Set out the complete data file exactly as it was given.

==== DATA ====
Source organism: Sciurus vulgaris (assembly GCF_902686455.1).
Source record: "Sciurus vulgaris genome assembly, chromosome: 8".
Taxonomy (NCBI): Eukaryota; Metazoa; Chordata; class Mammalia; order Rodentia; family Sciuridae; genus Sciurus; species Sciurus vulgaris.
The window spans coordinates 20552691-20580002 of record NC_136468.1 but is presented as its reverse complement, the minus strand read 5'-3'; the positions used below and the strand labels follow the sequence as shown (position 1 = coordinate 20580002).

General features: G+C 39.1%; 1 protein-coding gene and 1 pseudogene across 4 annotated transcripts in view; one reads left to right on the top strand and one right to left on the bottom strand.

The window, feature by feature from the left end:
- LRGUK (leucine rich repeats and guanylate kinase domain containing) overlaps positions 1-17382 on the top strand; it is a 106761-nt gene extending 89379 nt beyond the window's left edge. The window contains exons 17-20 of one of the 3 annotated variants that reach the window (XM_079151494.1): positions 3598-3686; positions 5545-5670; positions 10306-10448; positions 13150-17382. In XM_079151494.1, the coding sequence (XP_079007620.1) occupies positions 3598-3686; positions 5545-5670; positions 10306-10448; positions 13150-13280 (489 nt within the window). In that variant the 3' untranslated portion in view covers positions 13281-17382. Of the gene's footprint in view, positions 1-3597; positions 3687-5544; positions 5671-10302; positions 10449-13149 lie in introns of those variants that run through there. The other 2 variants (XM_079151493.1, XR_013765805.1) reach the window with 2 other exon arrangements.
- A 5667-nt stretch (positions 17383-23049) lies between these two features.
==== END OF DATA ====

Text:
Source organism: Sciurus vulgaris (assembly GCF_902686455.1).
Source record: "Sciurus vulgaris genome assembly, chromosome: 8".
Taxonomy (NCBI): Eukaryota; Metazoa; Chordata; class Mammalia; order Rodentia; family Sciuridae; genus Sciurus; species Sciurus vulgaris.
The window spans coordinates 20552691-20580002 of record NC_136468.1 but is presented as its reverse complement, the minus strand read 5'-3'; the positions used below and the strand labels follow the sequence as shown (position 1 = coordinate 20580002).

General features: G+C 39.1%; 1 protein-coding gene and 1 pseudogene across 4 annotated transcripts in view; one reads left to right on the top strand and one right to left on the bottom strand.

The window, feature by feature from the left end:
- LRGUK (leucine rich repeats and guanylate kinase domain containing) overlaps positions 1-17382 on the top strand; it is a 106761-nt gene extending 89379 nt beyond the window's left edge. The window contains exons 17-20 of one of the 3 annotated variants that reach the window (XM_079151494.1): positions 3598-3686; positions 5545-5670; positions 10306-10448; positions 13150-17382. In XM_079151494.1, the coding sequence (XP_079007620.1) occupies positions 3598-3686; positions 5545-5670; positions 10306-10448; positions 13150-13280 (489 nt within the window). In that variant the 3' untranslated portion in view covers positions 13281-17382. Of the gene's footprint in view, positions 1-3597; positions 3687-5544; positions 5671-10302; positions 10449-13149 lie in introns of those variants that run through there. The other 2 variants (XM_079151493.1, XR_013765805.1) reach the window with 2 other exon arrangements.
- A 5667-nt stretch (positions 17383-23049) lies between these two features.